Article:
COVID-19 and Medical Identity Fraud
COVID-19 is affecting the Medicare population, with people greater than 60 years old representing a significant high-risk category. With the public health concern associated with COVID-19, Medicare beneficiaries have been specifically targeted with offers of COVID-related tests or supplies.
While your Medicare card no longer displays your Social Security number, there are other fraud schemes that can still use your medical identity. Medical identity theft can result in unlawful claims, treatment, prescriptions or medical devices, under your name. It can be very time-consuming and costly to resolve medical identity theft: the protections against credit-card charges are limited to $50, there is no such limit under fraudulent charges that result from medical identity theft.
The bottom line is that Medicare will not place an unsolicited call to you. That means:
- Beneficiaries should be cautious of unsolicited requests for their Medicare or Medicaid numbers.
- Unsolicited offers of COVID-19 tests or supplies should be treated with suspicion. While your Medicare card no longer displays your Social Security number, there are other fraud schemes that can still use your medical identity.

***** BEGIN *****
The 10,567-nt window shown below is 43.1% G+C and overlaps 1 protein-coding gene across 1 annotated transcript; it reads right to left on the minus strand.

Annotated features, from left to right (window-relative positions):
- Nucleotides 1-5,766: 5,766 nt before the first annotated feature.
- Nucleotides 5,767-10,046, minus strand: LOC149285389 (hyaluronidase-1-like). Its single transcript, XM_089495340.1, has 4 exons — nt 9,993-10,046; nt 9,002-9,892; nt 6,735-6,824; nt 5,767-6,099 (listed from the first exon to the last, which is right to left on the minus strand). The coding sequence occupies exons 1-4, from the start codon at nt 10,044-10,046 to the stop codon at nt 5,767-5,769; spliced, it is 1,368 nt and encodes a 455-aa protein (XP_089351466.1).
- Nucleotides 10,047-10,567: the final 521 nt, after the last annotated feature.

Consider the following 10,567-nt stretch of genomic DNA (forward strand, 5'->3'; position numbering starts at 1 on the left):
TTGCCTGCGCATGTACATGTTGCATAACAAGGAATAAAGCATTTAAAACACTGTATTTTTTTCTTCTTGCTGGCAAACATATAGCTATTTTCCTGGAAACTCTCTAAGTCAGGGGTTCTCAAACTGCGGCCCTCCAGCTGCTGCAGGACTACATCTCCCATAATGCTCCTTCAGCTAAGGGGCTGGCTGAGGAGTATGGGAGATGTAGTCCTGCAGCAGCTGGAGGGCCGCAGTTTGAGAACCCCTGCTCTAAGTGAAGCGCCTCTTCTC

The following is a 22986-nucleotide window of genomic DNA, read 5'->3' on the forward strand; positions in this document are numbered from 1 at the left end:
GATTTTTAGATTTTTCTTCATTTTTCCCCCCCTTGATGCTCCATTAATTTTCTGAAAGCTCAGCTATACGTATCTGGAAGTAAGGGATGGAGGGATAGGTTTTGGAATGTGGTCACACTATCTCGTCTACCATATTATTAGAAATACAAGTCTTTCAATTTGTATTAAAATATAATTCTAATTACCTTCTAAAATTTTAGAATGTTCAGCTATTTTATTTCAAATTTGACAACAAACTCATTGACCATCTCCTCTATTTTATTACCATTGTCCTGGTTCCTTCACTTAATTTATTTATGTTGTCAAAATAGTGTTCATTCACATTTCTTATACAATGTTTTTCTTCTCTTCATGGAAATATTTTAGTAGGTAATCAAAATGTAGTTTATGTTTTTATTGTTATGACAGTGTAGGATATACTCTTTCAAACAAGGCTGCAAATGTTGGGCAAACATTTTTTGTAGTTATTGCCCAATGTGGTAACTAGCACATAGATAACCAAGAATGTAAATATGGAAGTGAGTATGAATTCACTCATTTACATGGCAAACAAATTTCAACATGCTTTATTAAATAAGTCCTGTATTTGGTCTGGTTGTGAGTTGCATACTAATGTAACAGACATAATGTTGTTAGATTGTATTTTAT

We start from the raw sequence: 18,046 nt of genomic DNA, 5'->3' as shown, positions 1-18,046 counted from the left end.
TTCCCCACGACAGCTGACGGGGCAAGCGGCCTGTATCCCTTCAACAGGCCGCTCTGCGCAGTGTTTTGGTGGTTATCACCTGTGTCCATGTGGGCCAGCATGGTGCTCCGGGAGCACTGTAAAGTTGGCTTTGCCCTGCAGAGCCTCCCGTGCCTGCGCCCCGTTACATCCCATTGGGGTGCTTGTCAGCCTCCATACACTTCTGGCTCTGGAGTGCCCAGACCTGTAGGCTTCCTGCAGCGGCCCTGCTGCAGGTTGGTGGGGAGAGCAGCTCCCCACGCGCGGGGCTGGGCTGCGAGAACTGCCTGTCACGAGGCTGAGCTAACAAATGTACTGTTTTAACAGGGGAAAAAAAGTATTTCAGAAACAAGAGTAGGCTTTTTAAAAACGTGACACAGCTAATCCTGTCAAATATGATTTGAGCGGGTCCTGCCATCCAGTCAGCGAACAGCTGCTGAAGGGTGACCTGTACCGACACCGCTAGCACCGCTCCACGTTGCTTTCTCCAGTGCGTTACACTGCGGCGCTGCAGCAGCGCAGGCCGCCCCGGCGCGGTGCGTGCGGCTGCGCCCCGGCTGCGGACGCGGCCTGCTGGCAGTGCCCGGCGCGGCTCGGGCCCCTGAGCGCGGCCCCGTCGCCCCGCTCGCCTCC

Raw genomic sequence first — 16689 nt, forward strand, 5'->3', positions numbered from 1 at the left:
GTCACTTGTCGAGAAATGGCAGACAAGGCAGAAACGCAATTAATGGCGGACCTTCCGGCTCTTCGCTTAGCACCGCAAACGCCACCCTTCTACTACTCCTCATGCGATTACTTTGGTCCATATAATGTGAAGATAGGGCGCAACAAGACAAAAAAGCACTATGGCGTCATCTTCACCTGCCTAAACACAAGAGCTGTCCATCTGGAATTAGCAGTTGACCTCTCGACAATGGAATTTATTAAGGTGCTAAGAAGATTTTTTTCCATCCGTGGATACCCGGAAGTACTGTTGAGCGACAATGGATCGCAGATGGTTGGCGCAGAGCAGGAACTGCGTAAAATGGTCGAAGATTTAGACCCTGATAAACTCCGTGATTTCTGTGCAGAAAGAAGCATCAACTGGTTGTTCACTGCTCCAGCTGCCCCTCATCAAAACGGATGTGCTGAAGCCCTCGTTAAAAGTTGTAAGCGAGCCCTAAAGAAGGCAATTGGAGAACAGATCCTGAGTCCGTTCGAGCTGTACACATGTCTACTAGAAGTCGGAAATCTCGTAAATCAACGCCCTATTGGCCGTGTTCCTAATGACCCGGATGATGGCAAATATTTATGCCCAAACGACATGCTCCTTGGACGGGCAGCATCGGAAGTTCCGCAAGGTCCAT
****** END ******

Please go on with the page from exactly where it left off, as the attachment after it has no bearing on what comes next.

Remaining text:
- A physician or other trusted healthcare provider should assess your condition and approve any requests for COVID-19 testing. Medicare will cover COVID-19 testing, but only those accompanied by a healthcare provider’s order. If Medicare or Medicaid denies the claim for an unapproved test, the beneficiary could be responsible for the cost.
- Do not give your personal or financial information to anyone claiming to offer HHS grants related to COVID-19.
- Legitimate contact tracers will never ask for your Medicare number or financial information.
During this extraordinary public health situation, it can be tempting to accept offers to help, but you should use your common sense and remember that unsolicited requests for personal, private information should be handled with great caution.